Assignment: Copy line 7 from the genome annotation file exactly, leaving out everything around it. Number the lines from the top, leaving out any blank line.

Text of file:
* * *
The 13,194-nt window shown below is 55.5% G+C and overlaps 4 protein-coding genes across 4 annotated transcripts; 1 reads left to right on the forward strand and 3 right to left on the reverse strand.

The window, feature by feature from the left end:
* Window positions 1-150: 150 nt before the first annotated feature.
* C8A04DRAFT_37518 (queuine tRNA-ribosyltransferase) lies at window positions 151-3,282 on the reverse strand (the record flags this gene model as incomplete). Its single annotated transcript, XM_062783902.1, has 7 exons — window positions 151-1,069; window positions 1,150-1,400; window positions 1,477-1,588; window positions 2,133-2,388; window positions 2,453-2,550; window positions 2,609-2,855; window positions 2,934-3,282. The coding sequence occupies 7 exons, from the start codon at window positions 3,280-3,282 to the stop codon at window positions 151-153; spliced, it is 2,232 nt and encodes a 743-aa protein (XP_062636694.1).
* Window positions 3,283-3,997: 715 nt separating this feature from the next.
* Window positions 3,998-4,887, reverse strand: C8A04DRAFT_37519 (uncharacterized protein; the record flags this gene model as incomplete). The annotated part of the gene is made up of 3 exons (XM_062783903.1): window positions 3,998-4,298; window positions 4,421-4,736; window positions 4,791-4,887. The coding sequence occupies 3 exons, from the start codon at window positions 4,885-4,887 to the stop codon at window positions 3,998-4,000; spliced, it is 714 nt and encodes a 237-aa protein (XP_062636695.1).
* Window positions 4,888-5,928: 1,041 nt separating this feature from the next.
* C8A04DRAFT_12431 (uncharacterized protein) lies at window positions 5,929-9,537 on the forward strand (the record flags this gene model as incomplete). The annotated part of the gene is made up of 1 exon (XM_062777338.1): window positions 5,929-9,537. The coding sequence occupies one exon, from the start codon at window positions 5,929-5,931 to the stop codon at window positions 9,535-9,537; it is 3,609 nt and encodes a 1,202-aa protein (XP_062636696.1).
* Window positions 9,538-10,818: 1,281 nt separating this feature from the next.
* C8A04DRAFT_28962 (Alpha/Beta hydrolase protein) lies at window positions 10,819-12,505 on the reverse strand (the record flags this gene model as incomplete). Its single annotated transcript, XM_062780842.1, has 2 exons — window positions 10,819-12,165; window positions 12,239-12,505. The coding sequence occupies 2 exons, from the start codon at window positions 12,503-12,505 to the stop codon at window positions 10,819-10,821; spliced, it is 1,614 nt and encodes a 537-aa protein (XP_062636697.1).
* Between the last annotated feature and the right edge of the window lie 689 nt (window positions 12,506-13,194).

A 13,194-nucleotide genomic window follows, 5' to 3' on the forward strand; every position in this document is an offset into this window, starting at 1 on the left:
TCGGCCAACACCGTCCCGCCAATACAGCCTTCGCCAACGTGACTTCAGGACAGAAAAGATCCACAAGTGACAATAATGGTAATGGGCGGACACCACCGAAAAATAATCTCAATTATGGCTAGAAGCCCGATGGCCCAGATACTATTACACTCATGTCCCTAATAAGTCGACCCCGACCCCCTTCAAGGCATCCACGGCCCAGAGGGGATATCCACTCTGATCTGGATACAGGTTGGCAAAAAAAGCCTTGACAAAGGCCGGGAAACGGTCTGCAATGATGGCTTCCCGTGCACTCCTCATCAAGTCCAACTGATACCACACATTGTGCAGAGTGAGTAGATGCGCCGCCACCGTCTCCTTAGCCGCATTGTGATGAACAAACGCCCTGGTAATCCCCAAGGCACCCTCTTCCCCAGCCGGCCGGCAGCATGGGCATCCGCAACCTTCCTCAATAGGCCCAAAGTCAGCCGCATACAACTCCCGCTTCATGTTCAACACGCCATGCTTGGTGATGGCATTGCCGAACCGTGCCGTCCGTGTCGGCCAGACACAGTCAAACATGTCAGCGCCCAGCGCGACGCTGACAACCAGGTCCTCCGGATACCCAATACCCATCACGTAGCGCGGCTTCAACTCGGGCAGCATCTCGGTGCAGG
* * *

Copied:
* Window positions 4,888-5,928: 1,041 nt separating this feature from the next.